In Response

Wednesday, July 8, 2009

Thanks for the response, Adel. There are a few comments I'd like to make in turn.

First, I realize you were using the story of the men and their relationship to abortion in order to illustrate that often two people sharing a similar situation arrive at very different ideological beliefs. But I do think there is a fundamental problem when a question so basic to a woman's rights is expected to serve as a vehicle for the compromise of her brothers. Although this was perhaps a somewhat arbitrary example in the service of a broader point, I have a hard time with the image of two men sitting down to haggle over the rights of women based on their own second-hand experiences. And to me, whether or not they ever see eye to eye is irrelevant, because it is not their choice to make. Although in this country, I suppose in many ways it is their choice, but it ought not to be.

I think this series of posts also brings up the issue of different spheres of social engagement and what the responsibilities of each are. Of course, there are many, and multiple spheres, but as someone interested in politics in a professional way, compromise will be very important to you. And thank goodness we have people like you in this world, because (like it or not) compromise is the only way things are going to get done.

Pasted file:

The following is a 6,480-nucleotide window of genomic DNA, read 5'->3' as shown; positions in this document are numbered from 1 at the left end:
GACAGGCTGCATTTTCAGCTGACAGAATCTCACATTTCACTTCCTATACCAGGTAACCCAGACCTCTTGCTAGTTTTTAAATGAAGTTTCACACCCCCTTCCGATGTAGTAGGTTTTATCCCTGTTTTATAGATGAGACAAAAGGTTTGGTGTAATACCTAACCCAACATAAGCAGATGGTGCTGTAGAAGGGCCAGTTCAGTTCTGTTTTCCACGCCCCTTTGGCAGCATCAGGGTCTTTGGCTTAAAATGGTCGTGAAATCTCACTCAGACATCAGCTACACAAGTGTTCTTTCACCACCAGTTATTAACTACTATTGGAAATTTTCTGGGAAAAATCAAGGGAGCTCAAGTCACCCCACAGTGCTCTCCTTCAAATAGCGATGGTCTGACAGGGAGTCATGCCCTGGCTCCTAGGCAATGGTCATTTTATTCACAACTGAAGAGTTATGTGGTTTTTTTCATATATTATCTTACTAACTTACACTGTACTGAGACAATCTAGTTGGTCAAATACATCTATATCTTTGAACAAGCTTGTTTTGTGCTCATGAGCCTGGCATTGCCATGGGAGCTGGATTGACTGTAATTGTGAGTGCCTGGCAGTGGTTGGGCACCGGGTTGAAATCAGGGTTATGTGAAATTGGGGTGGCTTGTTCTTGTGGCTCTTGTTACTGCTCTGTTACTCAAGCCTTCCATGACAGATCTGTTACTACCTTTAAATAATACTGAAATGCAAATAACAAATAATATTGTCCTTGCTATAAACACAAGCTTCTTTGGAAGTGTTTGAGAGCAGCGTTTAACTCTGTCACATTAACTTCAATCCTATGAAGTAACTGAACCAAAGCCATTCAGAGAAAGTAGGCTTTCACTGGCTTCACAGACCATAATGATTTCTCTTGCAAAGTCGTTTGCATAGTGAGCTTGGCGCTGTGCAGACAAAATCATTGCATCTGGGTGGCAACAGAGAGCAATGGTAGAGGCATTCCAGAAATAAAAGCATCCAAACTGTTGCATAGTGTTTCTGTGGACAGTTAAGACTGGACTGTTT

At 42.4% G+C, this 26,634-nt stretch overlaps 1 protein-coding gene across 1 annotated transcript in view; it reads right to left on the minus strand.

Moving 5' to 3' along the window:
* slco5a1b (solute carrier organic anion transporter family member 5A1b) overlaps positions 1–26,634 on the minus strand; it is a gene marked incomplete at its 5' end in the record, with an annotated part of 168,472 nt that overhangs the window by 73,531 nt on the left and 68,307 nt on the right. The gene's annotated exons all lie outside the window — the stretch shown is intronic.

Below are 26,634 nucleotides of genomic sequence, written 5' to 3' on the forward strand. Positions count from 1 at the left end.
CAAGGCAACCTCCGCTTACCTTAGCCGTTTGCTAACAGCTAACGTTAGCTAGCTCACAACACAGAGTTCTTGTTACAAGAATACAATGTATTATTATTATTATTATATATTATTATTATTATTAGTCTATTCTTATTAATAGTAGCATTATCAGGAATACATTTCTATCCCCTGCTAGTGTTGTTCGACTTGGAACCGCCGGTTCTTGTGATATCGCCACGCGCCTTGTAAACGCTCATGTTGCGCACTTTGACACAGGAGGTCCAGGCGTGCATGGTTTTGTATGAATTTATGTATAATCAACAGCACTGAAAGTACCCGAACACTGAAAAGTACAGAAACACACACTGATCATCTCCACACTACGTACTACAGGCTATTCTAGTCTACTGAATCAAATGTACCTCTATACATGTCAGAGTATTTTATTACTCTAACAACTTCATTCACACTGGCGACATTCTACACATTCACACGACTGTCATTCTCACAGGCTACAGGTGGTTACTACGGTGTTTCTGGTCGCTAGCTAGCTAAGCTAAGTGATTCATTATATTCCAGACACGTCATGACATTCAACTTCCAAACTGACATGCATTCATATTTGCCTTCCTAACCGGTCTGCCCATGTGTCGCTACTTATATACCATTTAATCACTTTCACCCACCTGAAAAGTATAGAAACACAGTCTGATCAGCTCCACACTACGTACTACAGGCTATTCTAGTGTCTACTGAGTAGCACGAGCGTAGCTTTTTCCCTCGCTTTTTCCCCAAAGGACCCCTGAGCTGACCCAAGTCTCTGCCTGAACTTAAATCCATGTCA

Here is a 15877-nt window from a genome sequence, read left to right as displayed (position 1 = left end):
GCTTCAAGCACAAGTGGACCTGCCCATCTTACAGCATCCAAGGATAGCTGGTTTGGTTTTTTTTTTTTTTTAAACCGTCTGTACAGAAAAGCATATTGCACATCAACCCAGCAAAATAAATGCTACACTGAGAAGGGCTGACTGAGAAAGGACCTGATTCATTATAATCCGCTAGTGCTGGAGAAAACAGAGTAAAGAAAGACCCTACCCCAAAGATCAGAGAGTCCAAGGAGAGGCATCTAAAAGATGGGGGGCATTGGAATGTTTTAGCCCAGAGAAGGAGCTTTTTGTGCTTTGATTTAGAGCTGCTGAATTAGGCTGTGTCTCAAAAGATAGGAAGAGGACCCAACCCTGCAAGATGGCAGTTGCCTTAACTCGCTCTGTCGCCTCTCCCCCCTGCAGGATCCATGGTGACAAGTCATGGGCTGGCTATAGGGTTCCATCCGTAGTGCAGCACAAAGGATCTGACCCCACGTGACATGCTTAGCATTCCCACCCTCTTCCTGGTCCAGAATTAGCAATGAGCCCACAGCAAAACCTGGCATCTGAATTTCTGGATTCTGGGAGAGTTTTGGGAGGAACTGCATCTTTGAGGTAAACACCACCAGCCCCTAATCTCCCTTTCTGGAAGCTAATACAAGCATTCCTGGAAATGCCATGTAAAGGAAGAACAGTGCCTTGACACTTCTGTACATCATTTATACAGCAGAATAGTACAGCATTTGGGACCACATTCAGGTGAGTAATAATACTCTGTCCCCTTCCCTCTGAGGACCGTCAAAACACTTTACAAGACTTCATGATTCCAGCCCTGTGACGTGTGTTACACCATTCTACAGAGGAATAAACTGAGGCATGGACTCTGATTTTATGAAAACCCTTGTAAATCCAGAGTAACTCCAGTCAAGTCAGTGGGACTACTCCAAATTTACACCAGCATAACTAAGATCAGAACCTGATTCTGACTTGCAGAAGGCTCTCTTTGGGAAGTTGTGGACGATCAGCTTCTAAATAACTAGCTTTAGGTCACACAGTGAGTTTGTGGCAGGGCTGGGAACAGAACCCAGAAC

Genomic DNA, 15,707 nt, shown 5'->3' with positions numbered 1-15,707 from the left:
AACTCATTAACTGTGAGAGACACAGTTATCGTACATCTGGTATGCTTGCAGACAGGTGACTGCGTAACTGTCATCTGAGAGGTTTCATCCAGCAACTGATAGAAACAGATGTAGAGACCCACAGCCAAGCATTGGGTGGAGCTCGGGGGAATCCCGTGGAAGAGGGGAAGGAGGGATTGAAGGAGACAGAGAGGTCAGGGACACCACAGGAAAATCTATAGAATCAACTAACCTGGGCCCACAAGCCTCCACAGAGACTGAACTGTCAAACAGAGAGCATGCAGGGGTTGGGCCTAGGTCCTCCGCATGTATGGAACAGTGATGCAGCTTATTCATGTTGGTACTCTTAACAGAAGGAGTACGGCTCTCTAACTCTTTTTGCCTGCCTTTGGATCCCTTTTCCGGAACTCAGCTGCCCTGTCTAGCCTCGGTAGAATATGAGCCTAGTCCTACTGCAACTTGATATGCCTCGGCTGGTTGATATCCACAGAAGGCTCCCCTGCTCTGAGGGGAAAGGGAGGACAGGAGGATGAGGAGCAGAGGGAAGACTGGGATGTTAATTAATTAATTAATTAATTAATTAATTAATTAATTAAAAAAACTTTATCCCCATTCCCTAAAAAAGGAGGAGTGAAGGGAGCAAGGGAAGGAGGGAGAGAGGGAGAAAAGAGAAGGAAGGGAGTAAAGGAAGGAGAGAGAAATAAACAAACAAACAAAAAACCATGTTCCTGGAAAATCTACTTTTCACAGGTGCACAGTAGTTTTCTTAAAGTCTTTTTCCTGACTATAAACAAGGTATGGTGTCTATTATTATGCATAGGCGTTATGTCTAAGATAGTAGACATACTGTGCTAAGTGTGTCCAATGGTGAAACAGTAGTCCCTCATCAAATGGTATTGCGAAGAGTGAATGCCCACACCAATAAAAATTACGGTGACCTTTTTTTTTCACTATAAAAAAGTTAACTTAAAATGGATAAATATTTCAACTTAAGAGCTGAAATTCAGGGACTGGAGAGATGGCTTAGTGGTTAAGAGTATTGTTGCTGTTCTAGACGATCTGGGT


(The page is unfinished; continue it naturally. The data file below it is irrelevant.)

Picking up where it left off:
However. There is another sphere of social engagement, one that is more abstract, more academic in a way, and not beholden to the rules of civil engagement, of politics if you will. The making of policy and the making of philosophy are, after all, two very different things, although certainly interrelated. So while our policy makers may need to compromise, those of us interested in affecting change through a theoretical reworking of the fundamentals of the system do not. Should not. Were I given a place at that table, I would tell both men that it's not their choice to make, no matter how they feel affected by the ordeal their sisters have been through. I would, actually, refuse to see any point except the one that gives a woman maximum autonomy over her body. And the reason is because I believe that this is the *only* right thing to do.

So perhaps we can agree on this (although I know we actually agree on much). As a participant in our political system, you will foster the kinds of relationships with people that will allow you to empathize with them, to understand them, and ultimately to work with them. As a participant in academia, I will refuse to compromise my fundamental beliefs, and work to construct arguments and analyses that will allow me to deliver and justify these beliefs to a wider audience in the hopes of changing or supporting their opinions. Seems like a pretty good compromise to me.


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